[10] One can approach these questions at considerably different scales of time, genetic, and environmental variability. Culture studies allow the experimentalist to eliminate many confounding variables in the natural environment (genetically mixed populations, varying nutrient availability, different depth habitats, etc.) to isolate the influence of factors such as growth temperature, physiological state (exponential versus late log versus stationary growth), and nutrient availability on alkenone and alkenoate systematics. Despite the elegance of the experimental approach, results from such studies must be viewed as models for what may exist under natural conditions, not necessarily as calibrations. By collecting particulate material in the water column, either by filtering material in the euphotic zone or collecting falling particles in sediment traps and relating their alkenone composition to time series of near-ocean temperatures, we move closer to relating the growth environment of the alkenone-producing algae to the signals sent to the sediment. This comes at the cost of unknown genetic variability in the natural populations and some ambiguity in the actual time and depth of alkenone synthesis and hence the appropriate growth temperature-alkenone/alkenonate relations. Near-surface sediments now provide a global database for examining the paleoenvironmental information contained in the preserved record of alkenones and alkenoates. The time averaging inherent in sedimentation means that one is integrating temporal, physiological, and genetic influences on scales not approached in the laboratory or in field studies. Correlations to environmental variables rely on statistical relations rather than demonstrable processes.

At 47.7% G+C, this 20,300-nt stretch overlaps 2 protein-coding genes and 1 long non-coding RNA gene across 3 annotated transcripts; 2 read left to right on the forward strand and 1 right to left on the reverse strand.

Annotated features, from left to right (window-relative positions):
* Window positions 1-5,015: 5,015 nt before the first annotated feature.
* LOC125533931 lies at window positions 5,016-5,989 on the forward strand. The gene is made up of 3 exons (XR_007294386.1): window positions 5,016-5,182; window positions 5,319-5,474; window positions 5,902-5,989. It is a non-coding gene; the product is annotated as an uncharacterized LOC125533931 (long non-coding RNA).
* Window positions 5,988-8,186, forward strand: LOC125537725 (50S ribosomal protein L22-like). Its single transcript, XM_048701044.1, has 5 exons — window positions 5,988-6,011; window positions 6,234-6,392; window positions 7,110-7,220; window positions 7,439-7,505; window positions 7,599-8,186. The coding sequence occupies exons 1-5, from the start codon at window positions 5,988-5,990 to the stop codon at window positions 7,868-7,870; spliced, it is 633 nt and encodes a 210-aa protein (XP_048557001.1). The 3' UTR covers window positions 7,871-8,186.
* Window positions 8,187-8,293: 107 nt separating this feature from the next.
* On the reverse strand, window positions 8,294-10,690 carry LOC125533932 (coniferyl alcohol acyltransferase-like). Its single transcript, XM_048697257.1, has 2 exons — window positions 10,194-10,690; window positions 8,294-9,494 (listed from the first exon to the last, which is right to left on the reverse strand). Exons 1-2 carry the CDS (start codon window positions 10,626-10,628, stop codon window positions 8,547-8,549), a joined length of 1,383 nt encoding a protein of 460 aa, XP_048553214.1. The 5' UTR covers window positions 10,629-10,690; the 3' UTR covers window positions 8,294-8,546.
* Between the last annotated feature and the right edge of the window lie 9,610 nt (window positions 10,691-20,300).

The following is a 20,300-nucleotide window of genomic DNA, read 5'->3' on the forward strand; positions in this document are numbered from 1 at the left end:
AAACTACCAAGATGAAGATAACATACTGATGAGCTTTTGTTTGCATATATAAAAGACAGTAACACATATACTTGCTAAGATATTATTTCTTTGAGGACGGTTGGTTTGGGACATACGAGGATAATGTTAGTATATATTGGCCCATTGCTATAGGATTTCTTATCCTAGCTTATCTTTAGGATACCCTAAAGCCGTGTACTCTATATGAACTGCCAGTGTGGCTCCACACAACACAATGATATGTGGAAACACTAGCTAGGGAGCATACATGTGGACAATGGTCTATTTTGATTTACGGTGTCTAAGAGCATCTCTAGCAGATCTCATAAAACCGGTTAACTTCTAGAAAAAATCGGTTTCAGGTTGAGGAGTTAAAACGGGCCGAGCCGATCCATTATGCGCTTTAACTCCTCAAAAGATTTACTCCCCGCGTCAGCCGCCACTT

[11] As this review will make clear, significant barriers remain to uniting these perspectives on alkenone and alkenoate synthesis, transport, and deposition into a coherent framework. I trace below how different analytical perspectives answer the questions posed above, in some cases successfully and in other cases not.